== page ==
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by David Osborn, MH, L.Ac
Monday, September 3, 2018

This blog posting discusses the phenomenon of intestinal individuality as an aspect of constitutional individuality, and how probiotic supplements fit in to therapeutically benefit our intestinal health and well being.

Intestinal Individuality and Biochemical Individuality

The whole of Greek Medicine is based upon the constitutional precepts of humor and temperament, and constitutional bodymind types, as embodied in the Four Temperaments, which are Choleric, Sanguine, Melancholic and Phlegmatic.  Each of these four basic constitutional types is characterized by a predominance of a certain pairing of the Four Basic Qualities, as well as a certain humor.  Although Greek Medicine has four basic constitutional types, each person has their own constitutional uniqueness, which is composed of their own unique admixture of these basic four types.  Constitutional individuality expresses itself in other ways as well, many of which have been elucidated and developed by other pioneering figures of modern holistic medicine.  Even when I was in acupuncture school, one of my professors stated that one can be just as individualized on the inside, in terms of their internal organs, as they are on the outside, with their unique facial features.  One person can be blessed with amazing lungs but a stomach that is chronically weak or sluggish, whereas another could be blessed with great kidneys, but a liver that is vulnerable, for example.

Greek Medicine sums up its notions of constitutional medicine in the concept of Physis – the individualized uniqueness of the body as a whole, which is much more than the sum total of its individual parts.  The body experiences health as a whole, gets sick as a whole, and makes the recovery back to health as a whole.  The Four Humors, and their individual constitutional balance, admixture or krasis, is fully manifested in the digestive tract of the individual and its balance and interaction of the Four Humors in the digestive process.  The large instestine, sitting at the bottom end of the digestive or GI tract, is the final result or consequence of all the individualized digestive alchemy that went on before, and a strong case could be made for calling it the most particular and individualized portion of the whole GI tract.  In fact, the individuality of the large intestine and the lower GI tract goes way beyond its gross, visible anatomical features, and extends into its microbial biome of intestinal flora as well.  Talk about Physis, and the unique and ineffable whole being much more than the sum total of its parts – the human intestinal biome exhibits that principle in abundance.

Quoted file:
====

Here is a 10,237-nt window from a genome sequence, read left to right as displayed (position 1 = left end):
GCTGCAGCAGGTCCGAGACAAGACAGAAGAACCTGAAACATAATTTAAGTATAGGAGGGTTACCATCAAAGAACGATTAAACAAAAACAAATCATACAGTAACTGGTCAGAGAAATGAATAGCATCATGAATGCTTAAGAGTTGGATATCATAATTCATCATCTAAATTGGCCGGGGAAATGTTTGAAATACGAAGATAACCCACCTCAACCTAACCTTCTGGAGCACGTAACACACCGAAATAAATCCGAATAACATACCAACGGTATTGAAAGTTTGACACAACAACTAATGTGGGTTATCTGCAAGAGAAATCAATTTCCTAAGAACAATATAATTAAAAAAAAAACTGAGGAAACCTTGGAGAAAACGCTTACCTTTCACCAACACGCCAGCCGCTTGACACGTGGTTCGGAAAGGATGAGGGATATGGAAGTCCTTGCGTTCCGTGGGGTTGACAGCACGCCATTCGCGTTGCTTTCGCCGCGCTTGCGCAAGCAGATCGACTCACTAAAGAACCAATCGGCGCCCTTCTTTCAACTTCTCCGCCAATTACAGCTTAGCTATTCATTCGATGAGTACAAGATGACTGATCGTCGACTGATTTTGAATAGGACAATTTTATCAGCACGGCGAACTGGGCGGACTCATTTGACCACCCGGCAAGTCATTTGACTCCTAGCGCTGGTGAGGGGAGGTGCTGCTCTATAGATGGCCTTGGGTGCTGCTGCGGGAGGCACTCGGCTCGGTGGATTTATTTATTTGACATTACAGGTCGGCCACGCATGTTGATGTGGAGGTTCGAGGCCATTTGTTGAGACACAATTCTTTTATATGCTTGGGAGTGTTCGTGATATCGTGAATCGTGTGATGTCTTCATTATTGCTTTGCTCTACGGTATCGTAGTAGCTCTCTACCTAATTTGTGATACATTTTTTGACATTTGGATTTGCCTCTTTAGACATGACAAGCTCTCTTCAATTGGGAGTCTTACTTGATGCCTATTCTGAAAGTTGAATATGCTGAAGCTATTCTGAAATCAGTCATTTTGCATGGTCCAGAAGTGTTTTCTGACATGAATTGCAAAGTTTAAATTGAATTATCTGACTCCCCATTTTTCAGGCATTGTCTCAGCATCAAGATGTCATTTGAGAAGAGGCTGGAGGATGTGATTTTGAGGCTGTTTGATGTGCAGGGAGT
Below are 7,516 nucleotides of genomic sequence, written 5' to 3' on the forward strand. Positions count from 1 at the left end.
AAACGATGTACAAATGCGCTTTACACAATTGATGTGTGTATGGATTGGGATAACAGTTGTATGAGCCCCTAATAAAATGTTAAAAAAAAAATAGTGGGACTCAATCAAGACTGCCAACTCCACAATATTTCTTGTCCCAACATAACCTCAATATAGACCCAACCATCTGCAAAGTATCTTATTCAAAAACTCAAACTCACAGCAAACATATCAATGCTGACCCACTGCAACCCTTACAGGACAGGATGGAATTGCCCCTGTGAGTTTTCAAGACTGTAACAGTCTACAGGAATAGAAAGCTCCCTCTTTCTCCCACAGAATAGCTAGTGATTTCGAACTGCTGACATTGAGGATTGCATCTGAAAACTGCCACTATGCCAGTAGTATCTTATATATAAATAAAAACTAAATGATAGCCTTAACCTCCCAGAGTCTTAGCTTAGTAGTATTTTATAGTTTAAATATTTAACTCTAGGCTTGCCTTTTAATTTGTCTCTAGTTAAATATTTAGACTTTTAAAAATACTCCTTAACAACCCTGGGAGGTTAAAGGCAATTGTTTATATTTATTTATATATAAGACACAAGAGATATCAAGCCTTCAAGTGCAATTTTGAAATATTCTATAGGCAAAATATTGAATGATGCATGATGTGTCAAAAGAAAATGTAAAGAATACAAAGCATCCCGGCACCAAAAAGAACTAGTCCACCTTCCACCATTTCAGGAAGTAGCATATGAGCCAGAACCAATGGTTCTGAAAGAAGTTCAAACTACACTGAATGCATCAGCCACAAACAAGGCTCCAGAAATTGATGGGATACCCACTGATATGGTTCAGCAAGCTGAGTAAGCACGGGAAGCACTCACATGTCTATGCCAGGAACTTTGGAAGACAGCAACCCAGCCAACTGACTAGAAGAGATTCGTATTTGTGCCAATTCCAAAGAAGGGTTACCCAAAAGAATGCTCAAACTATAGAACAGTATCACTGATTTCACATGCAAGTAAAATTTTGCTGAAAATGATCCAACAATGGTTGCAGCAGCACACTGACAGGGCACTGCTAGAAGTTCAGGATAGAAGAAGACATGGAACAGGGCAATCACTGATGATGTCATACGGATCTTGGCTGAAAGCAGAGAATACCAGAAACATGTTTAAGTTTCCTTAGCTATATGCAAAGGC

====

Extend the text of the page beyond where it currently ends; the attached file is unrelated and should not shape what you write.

There are billions of microbes populating the large intestine and the GI tract, which could be functionally categtorized into three basic groups: beneficial probiotic bacteria, harmful pathogenic bacteria, and a neutral group called comensual bacteria, which lies somewhere in between the two, having a function that is neither beneficial nor harmful.  Beneficial probiotic bacteria include mainly lactic acid forming bacteria of the Lactobacillis and Bifidobacterium geni; they facilitate the final digestion or breakdown and absorption of vital nutrients in the gut and promote a healthy immune response.  In fact, many holistic physicians consider our intestinal biome of friendly bacteria to be the largest single part of our immune system – yet, strictly speaking these friendly bacteria are not part of our bodies, but exist in a symbiotic relationship with it.  The intestinal biome of an individual consists of the sum total of all three major groups of intestinal and digestive organisms, be they beneficial, harmful or indifferent, and the particular balance and dynamics of their interaction as a whole, which can be extremely complex – kind of like politics, which can confound even the most experienced pundits.

The Problem – And My Awakening to Intestinal Individuality